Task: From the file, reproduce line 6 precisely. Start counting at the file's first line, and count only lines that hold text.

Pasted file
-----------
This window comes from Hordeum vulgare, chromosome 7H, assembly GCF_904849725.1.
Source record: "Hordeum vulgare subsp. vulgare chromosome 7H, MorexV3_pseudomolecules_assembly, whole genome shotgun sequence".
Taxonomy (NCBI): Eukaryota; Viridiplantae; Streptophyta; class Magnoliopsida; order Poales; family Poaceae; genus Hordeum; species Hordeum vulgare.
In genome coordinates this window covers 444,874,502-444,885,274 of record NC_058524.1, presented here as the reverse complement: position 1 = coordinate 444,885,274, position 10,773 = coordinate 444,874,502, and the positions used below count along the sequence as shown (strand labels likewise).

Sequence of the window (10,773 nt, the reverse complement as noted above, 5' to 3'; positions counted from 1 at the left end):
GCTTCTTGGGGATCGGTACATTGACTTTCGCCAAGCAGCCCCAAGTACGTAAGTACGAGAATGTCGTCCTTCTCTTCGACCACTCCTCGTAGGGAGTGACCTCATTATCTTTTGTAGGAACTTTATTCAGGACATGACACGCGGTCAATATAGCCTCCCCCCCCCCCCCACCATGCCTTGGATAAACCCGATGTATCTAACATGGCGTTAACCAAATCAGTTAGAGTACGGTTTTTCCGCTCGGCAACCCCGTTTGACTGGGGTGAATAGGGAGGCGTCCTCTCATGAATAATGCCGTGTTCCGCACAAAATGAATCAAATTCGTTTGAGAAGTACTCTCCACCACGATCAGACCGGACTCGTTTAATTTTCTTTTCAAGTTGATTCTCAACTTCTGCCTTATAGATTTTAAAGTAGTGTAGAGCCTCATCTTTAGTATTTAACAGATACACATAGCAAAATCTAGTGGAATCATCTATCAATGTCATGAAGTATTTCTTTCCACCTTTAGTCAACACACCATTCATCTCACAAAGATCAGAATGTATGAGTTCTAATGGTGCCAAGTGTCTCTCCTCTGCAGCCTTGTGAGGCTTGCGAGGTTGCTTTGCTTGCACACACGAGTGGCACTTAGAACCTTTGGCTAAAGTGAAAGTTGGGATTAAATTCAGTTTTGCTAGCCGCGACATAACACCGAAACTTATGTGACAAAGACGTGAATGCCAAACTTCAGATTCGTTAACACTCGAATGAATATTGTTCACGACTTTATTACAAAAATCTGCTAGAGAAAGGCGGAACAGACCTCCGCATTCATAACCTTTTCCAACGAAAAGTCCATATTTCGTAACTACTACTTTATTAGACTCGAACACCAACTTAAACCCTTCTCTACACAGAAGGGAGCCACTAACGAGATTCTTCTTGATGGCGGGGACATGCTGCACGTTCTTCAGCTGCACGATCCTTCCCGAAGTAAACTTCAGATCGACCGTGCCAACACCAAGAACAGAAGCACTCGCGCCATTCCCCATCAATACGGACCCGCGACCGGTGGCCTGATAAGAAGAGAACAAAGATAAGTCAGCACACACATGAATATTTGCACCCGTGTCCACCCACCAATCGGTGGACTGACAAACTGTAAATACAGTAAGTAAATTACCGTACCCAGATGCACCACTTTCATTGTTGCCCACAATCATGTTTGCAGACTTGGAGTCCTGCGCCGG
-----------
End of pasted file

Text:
GCTTCTTGGGGATCGGTACATTGACTTTCGCCAAGCAGCCCCAAGTACGTAAGTACGAGAATGTCGTCCTTCTCTTCGACCACTCCTCGTAGGGAGTGACCTCATTATCTTTTGTAGGAACTTTATTCAGGACATGACACGCGGTCAATATAGCCTCCCCCCCCCCCCCACCATGCCTTGGATAAACCCGATGTATCTAACATGGCGTTAACCAAATCAGTTAGAGTACGGTTTTTCCGCTCGGCAACCCCGTTTGACTGGGGTGAATAGGGAGGCGTCCTCTCATGAATAATGCCGTGTTCCGCACAAAATGAATCAAATTCGTTTGAGAAGTACTCTCCACCACGATCAGACCGGACTCGTTTAATTTTCTTTTCAAGTTGATTCTCAACTTCTGCCTTATAGATTTTAAAGTAGTGTAGAGCCTCATCTTTAGTATTTAACAGATACACATAGCAAAATCTAGTGGAATCATCTATCAATGTCATGAAGTATTTCTTTCCACCTTTAGTCAACACACCATTCATCTCACAAAGATCAGAATGTATGAGTTCTAATGGTGCCAAGTGTCTCTCCTCTGCAGCCTTGTGAGGCTTGCGAGGTTGCTTTGCTTGCACACACGAGTGGCACTTAGAACCTTTGGCTAAAGTGAAAGTTGGGATTAAATTCAGTTTTGCTAGCCGCGACATAACACCGAAACTTATGTGACAAAGACGTGAATGCCAAACTTCAGATTCGTTAACACTCGAATGAATATTGTTCACGACTTTATTACAAAAATCTGCTAGAGAAAGGCGGAACAGACCTCCGCATTCATAACCTTTTCCAACGAAAAGTCCATATTTCGTAACTACTACTTTATTAGACTCGAACACCAACTTAAACCCTTCTCTACACAGAAGGGAGCCACTAACGAGATTCTTCTTGATGGCGGGGACATGCTGCACGTTCTTCAGCTGCACGATCCTTCCCGAAGTAAACTTCAGATCGACCGTGCCAACACCAAGAACAGAAGCACTCGCGCCATTCCCCATCAATACGGACCCGCGACCGGTGGCCTGATAAGAAGAGAACAAAGATAAGTCAGCACACACATGAATATTTGCACCCGTGTCCACCCACCAATCGGTGGACTGACAAACTGTAAATACAGTAAGTAAATTACCGTACCCAGATGCACCACTTTCATTGTTGCCCACAATCATGTTTGCAGACTTGGAGTCCTGCGCCGG